Jonathan Harrington

Ravi Shankar

Correctional: Ravi Shankar, reviewed by Jonathan Harrington

Correctional: Ravi Shankar

Correctional is a memoir by the Indian-American poet, Ravi Shankar (not to be confused with the famous Indian musician of the same name). Poet Ravi Shankar is an accomplished writer in his own right who has published thirteen books. He is also the only known academic in American history to be promoted to full professor while incarcerated. “A decision,” Shankar writes that “inflamed the local media and caused controversy among peers and colleagues.”

Shakar was born in the United States in 1975 to Indian immigrants. This memoir is a chronicle of the poet’s life as he moved back and forth between India and America with his family as a child and how that hyphenated identity not only made him the successful writer and academic that he became but ultimately contributed to his first arrest and incarceration.

How did a widely published poet and a distinguished academic end up in prison? This memoir illustrates that if you have dark skin it is not difficult to end up on the wrong side of the law even when you are innocent. His first arrest was in New York City during the years of the stop-and-frisk policy under Mayor Michael Bloomburg and was a result of a misidentification by the police. After arbitrarily stopping him and giving Shankar a Breathalyzer test, the arresting officer stated that he had passed the test but that there was a warrant out for his arrest. The officer also used a racial slur when speaking to a fellow officer about Shankar. After two harrowing days in a New York City jail Shankar was released. The warrant on which he was arrested was actually for a white man who in no way fit the description of Shankar. Ravi Shankar later filed suit.
Did this humiliating experience change Ravi Shankar into committing the actual crimes he was convicted of in the future or was Shankar predisposed to violate the law? This is one of the many questions that is raised as Shankar bravely and candidly reveals his life story in this complex and fascinating memoir of crime and punishment.
Following his initial unjustified, false, and most likely racially-motivated arrest, Shankar, within the next several years was arrested a number of times for actual infractions of which he admitted he was guilty.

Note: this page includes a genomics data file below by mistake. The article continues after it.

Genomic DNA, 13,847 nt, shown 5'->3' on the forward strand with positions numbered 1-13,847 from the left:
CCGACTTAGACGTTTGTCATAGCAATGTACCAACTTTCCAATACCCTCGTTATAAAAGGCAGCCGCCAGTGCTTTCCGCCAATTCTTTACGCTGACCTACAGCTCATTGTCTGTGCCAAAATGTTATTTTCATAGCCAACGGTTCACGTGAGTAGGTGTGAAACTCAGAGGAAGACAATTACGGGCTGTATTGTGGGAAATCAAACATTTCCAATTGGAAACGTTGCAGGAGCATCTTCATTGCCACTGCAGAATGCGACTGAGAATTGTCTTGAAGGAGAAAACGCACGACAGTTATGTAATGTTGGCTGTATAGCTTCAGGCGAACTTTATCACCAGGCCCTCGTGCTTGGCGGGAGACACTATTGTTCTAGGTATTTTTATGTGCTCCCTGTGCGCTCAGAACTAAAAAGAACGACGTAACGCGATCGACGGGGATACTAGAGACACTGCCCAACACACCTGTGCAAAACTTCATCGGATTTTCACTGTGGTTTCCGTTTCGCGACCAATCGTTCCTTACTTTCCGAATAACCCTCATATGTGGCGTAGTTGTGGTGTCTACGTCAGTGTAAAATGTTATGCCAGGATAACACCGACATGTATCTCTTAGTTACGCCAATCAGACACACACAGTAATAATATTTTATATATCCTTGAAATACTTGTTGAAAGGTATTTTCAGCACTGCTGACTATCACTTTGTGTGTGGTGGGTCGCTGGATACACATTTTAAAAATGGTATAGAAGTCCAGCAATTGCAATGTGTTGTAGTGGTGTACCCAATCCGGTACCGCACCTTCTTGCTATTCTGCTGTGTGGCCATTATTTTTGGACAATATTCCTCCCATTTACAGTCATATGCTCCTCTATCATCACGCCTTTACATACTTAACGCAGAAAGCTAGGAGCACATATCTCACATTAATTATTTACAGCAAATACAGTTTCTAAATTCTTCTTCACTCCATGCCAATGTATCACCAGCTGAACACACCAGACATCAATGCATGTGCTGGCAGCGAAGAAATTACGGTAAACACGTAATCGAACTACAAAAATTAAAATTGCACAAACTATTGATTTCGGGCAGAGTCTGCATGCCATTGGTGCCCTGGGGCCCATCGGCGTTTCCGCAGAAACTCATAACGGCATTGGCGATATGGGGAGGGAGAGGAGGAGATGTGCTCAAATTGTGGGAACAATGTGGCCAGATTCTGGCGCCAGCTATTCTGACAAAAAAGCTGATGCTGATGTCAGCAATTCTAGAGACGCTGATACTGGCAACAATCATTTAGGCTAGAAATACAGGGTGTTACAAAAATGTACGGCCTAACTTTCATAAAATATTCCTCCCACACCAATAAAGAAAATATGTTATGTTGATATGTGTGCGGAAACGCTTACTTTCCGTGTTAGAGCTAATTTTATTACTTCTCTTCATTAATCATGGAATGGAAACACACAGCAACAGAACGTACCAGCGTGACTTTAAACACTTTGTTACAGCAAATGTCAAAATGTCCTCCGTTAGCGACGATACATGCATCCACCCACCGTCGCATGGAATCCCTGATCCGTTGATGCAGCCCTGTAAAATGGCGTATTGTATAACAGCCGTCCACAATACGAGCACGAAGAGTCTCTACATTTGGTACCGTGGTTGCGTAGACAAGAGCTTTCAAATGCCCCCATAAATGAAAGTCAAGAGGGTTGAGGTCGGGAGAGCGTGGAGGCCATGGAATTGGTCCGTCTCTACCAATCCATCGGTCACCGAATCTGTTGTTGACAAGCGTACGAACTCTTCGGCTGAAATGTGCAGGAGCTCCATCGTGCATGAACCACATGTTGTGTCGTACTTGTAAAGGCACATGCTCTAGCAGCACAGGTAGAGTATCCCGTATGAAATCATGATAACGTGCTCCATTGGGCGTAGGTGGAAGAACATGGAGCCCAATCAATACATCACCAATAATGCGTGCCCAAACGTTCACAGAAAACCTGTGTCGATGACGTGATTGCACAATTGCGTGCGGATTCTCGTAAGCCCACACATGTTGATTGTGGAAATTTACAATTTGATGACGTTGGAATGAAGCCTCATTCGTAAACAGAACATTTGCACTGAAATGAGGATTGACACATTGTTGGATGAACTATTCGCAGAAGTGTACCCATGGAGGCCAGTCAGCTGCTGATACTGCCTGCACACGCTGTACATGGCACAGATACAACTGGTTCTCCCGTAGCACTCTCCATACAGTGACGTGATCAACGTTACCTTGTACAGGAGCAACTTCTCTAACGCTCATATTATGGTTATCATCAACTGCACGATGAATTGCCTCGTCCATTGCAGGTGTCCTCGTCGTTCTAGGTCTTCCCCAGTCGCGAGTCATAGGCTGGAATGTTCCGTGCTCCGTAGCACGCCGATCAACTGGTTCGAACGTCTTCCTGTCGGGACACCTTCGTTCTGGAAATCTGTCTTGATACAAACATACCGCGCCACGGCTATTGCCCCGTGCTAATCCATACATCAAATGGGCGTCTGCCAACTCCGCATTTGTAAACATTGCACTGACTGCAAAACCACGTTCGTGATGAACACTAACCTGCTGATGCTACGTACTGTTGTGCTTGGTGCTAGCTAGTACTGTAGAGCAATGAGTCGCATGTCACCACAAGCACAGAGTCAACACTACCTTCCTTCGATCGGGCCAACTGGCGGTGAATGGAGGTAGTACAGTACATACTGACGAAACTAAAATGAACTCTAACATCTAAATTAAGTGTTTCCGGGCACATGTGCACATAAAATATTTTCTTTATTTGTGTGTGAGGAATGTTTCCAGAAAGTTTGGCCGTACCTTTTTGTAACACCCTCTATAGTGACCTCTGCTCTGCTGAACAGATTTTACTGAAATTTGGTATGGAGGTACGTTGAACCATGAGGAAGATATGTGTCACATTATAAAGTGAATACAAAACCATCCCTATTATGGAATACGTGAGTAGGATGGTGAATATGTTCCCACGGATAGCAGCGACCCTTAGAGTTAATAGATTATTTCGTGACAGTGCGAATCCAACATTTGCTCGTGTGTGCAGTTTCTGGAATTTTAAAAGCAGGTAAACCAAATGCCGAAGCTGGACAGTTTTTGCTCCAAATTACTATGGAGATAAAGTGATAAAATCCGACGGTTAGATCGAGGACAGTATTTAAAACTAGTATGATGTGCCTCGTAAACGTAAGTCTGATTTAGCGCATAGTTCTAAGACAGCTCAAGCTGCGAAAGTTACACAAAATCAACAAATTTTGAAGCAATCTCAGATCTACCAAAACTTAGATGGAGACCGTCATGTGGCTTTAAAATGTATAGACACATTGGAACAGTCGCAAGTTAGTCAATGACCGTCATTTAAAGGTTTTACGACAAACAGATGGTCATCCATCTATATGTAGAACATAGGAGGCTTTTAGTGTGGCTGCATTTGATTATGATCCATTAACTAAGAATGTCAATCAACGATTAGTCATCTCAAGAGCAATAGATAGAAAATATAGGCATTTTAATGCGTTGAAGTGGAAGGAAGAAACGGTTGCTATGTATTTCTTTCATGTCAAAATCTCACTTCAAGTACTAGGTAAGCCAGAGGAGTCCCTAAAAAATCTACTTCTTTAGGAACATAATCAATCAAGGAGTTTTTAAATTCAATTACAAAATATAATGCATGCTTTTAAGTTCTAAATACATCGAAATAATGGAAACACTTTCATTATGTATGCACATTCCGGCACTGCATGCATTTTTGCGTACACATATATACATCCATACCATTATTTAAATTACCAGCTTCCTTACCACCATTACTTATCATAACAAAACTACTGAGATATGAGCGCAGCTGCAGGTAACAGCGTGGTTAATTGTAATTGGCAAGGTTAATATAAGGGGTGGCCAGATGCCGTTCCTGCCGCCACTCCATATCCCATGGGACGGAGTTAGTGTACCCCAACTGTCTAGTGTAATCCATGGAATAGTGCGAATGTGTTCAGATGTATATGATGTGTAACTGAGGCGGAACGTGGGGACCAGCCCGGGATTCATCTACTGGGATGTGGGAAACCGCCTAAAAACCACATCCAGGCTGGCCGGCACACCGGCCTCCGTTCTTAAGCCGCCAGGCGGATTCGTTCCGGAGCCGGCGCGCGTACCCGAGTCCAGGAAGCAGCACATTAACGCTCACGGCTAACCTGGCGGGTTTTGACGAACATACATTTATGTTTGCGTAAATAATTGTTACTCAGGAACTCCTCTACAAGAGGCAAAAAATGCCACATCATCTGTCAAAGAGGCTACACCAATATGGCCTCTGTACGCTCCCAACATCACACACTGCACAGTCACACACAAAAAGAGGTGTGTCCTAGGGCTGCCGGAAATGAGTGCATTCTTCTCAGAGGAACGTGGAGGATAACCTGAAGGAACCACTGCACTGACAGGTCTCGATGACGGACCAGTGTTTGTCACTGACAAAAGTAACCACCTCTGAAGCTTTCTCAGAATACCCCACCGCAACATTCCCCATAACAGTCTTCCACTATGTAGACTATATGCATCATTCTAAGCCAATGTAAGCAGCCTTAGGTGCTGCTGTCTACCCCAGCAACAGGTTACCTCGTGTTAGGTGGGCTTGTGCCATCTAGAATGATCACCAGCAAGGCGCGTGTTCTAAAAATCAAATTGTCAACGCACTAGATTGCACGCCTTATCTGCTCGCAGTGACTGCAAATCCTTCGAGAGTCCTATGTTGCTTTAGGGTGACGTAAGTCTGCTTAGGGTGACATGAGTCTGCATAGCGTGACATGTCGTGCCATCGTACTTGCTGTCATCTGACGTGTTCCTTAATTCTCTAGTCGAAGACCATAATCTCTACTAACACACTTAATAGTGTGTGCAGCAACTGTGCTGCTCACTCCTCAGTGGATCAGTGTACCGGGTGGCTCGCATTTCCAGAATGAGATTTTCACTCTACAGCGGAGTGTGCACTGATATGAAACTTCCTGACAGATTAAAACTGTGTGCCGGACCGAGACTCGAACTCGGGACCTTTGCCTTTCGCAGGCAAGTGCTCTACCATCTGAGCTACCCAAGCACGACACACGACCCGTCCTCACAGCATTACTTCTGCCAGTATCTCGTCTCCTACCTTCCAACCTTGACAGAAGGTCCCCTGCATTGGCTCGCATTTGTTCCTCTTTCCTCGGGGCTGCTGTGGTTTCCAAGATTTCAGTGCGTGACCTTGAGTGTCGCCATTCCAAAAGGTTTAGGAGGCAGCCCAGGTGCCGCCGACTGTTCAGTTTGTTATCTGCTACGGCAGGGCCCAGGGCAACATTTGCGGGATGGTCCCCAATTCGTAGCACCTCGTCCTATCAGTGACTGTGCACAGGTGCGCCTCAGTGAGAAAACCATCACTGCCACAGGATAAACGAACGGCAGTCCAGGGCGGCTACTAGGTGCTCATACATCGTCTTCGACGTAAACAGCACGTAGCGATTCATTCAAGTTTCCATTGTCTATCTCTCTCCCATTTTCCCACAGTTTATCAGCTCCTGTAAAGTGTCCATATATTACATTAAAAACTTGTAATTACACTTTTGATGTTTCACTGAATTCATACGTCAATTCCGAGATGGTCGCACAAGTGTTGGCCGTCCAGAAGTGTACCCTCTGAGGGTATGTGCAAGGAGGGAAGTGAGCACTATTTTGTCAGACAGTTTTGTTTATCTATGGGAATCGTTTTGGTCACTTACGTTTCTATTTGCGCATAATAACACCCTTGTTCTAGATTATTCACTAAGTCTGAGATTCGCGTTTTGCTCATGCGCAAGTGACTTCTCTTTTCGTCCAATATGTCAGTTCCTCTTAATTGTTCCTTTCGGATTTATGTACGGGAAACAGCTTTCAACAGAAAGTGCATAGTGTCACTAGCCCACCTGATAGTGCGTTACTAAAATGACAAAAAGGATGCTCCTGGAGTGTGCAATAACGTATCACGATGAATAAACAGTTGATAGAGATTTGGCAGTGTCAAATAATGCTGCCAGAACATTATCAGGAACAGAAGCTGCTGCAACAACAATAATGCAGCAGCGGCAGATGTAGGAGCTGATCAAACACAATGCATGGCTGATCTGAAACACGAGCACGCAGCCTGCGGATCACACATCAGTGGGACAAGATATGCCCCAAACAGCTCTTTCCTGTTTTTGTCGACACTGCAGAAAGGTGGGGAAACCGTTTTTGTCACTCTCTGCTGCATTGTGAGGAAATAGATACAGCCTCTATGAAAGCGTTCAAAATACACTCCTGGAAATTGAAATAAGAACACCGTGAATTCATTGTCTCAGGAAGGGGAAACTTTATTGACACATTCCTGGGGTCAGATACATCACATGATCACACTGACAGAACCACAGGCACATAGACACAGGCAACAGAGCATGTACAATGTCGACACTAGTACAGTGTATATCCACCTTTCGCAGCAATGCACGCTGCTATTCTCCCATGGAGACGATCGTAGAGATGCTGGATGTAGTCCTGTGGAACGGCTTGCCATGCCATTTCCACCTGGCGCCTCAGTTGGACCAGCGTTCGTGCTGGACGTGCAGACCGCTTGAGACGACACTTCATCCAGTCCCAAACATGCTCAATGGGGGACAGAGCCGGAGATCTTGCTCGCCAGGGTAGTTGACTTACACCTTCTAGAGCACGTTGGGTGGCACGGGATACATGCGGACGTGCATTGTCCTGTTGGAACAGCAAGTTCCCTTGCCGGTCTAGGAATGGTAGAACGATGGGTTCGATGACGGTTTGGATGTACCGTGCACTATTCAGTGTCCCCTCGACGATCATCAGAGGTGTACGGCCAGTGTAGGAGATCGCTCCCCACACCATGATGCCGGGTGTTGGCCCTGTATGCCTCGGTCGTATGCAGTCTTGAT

Of course the memoir also raises questions, aside from guilt and innocence, of the legitimacy of the justice system itself and the brutality of incarceration. There are no easy answers in this memoir, nor are there intended to be. This book is not a polemic. It is a complex examination of a life of admirable achievement (successful writer and distinguished academic) to one of public humiliation and an all-out assault from the media mob.
The most admirable quality of this memoir is its unvarnished honesty. Shankar openly admits that he was a difficult and mischievous child. He even admits to the sense of entitlement his family instilled in him, as a result of their adherence to the Indian caste system, which he compares to Jim Crow, in which he and his family were considered Brahmins. He writes: “My own reflexive, thoughtless behavior over the years might have derived initially from the pathology of these Brahmin supremacy constructs, from the sense of…entitlement they evoked.” Quoting from Atul Ketkar, a spokesperson for the Chitpawan Brahmins, Shankar writes that Ketkar “insists in the documentary film Jai Bhim Comrade, his caste—my caste—is superior because of the ‘uniqueness of [our] genes.’” Shankar adds, “When you feel that way, you feel you can get away with anything because everything is due to you.”
Quite an unflinching confession to make in an autobiography. How many white people still refuse to admit to our own sense of privilege in a society clearly titled in our favor?
Correctional by poet Ravi Shankar is a challenging, thought provoking, and profound examination of both the poet himself as well as the criminal justice system. Few writers would have the courage to expose themselves in such a nakedly honest way as Shankar does. Ravi Shankar makes no excuses for his own human weaknesses while also exposing the defects imbedded within the American criminal justice and incarceration systems and the overt racism rooted within these institutions.
Correctional by poet Ravi Shankar is an important and highly recommended book.

Jonathan Harrington
Mérida, México

Correctional: Ravi Shankar
The University of Wisconsin Press
Madison, Wisconsin, 2021



Jonathan Harrington has published twenty books including poetry, novels, essays and translations.  A graduate of the Iowa Writers Workshop he has lived in Mexico for over twenty years. His latest book of poems is The Frozen Sea Within Us: New & Selected Poems ( The book covers forty years of a life in poetry.

Pushcart prize winning poet, editor, translator and professor Ravi Shankar has published, edited or has forthcoming over 15 books, including the Muse India award-winning translations of 9th century Tamil poet/saint, Andal, The Autobiography of a Goddess'(Zubaan/University of Chicago), The Golden Shovel: New Poems Honoring Gwendolyn Brooks' (University of Arkansas), 'The Many Uses of Mint: New and Selected Poems 1997-2017 (Recent Works Press) and W.W. Norton's 'Language for a New Century' called "a beautiful achievement for world literature" by Nobel laureate Nadine Gordimer. He currently holds an international research fellowship from the University of Sydney and his memoir 'Correctional' is forthcoming in 2021 with University of Wisconsin Press.